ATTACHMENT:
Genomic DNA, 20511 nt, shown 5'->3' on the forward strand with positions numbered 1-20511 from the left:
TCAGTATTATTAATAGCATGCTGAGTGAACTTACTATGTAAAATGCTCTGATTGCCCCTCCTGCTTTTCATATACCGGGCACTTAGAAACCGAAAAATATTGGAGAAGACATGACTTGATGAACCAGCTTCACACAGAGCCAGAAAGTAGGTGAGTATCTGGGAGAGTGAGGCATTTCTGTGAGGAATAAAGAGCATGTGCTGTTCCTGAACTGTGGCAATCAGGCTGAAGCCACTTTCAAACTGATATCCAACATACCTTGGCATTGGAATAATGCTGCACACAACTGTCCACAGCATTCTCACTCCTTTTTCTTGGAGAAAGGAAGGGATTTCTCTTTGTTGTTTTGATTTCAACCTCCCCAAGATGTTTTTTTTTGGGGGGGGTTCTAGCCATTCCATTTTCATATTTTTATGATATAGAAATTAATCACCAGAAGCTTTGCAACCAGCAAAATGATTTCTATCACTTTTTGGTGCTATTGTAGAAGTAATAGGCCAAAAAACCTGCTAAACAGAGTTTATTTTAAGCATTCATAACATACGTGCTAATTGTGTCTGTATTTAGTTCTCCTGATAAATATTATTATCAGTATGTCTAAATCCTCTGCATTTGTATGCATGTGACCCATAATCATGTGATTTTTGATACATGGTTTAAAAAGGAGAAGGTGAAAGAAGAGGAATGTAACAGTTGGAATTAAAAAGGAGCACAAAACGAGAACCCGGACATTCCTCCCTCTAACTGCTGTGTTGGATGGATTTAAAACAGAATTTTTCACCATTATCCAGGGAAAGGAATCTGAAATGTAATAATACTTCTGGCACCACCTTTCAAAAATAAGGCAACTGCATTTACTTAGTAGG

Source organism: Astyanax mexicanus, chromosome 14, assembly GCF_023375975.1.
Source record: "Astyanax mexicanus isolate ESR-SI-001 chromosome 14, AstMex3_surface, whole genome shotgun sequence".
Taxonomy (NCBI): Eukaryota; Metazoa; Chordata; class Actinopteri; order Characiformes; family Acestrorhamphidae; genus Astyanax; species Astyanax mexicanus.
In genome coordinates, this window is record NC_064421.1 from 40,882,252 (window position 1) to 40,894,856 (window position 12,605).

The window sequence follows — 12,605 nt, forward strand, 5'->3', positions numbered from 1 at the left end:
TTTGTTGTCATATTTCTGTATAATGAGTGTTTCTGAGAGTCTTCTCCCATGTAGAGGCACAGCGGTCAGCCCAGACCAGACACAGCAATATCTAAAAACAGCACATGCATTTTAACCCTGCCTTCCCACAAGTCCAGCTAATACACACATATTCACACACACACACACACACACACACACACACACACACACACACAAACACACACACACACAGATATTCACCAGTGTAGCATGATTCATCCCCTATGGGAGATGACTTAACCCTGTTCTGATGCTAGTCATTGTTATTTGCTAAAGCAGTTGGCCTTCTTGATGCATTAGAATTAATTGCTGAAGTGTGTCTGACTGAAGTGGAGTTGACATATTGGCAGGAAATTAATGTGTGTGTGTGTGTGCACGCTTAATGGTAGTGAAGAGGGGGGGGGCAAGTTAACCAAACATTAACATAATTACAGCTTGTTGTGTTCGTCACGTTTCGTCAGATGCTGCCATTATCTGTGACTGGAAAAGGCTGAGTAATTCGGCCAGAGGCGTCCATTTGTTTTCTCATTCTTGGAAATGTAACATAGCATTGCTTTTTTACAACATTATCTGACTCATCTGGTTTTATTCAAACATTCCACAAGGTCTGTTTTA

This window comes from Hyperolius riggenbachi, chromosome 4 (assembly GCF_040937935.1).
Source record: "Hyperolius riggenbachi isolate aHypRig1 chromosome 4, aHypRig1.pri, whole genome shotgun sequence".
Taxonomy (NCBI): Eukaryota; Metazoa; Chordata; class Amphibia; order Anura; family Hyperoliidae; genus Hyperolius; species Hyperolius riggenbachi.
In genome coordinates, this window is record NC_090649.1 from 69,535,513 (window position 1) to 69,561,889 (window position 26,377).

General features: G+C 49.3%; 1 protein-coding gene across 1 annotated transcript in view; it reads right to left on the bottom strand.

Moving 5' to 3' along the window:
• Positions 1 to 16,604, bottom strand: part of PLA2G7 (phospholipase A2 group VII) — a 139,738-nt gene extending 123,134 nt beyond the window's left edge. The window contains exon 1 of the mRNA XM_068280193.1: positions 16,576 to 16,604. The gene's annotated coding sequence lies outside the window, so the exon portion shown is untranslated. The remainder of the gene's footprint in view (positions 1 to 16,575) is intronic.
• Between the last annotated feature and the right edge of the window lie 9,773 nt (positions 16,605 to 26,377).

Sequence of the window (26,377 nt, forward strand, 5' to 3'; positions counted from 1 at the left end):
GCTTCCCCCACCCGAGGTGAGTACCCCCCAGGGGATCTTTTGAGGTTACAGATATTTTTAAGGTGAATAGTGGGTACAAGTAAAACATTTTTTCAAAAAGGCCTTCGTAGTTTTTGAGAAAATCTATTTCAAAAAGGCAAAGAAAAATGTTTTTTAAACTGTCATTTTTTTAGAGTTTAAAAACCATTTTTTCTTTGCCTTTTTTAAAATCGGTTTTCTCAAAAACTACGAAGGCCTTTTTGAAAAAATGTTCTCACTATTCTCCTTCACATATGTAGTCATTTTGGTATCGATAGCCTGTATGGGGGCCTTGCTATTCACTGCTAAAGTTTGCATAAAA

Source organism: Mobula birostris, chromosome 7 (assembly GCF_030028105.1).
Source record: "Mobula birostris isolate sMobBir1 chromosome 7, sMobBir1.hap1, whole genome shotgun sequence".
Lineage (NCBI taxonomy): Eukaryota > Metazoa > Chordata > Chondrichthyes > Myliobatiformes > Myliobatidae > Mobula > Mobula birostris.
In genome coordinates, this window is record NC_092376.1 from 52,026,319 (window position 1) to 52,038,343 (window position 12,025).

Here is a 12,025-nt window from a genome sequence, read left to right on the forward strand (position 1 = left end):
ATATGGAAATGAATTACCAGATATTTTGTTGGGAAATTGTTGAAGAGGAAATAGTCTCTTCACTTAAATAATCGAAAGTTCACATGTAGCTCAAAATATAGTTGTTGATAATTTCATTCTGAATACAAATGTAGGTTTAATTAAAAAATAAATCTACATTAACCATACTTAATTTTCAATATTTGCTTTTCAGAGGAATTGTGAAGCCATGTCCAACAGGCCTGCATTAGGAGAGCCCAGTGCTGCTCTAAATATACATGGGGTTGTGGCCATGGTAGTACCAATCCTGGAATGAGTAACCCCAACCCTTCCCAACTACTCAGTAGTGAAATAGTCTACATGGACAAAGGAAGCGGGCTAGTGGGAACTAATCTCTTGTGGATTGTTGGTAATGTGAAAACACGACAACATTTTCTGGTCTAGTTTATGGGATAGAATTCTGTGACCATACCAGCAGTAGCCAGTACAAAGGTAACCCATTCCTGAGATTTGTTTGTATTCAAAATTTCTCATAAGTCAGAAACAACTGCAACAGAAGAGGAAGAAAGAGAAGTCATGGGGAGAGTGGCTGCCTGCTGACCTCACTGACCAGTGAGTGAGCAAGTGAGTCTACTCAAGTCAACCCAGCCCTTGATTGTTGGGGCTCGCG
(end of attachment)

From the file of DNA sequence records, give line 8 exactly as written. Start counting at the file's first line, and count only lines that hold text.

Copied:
TTTGTTGTCATATTTCTGTATAATGAGTGTTTCTGAGAGTCTTCTCCCATGTAGAGGCACAGCGGTCAGCCCAGACCAGACACAGCAATATCTAAAAACAGCACATGCATTTTAACCCTGCCTTCCCACAAGTCCAGCTAATACACACATATTCACACACACACACACACACACACACACACACACACACACACACAAACACACACACACACAGATATTCACCAGTGTAGCATGATTCATCCCCTATGGGAGATGACTTAACCCTGTTCTGATGCTAGTCATTGTTATTTGCTAAAGCAGTTGGCCTTCTTGATGCATTAGAATTAATTGCTGAAGTGTGTCTGACTGAAGTGGAGTTGACATATTGGCAGGAAATTAATGTGTGTGTGTGTGTGCACGCTTAATGGTAGTGAAGAGGGGGGGGGCAAGTTAACCAAACATTAACATAATTACAGCTTGTTGTGTTCGTCACGTTTCGTCAGATGCTGCCATTATCTGTGACTGGAAAAGGCTGAGTAATTCGGCCAGAGGCGTCCATTTGTTTTCTCATTCTTGGAAATGTAACATAGCATTGCTTTTTTACAACATTATCTGACTCATCTGGTTTTATTCAAACATTCCACAAGGTCTGTTTTA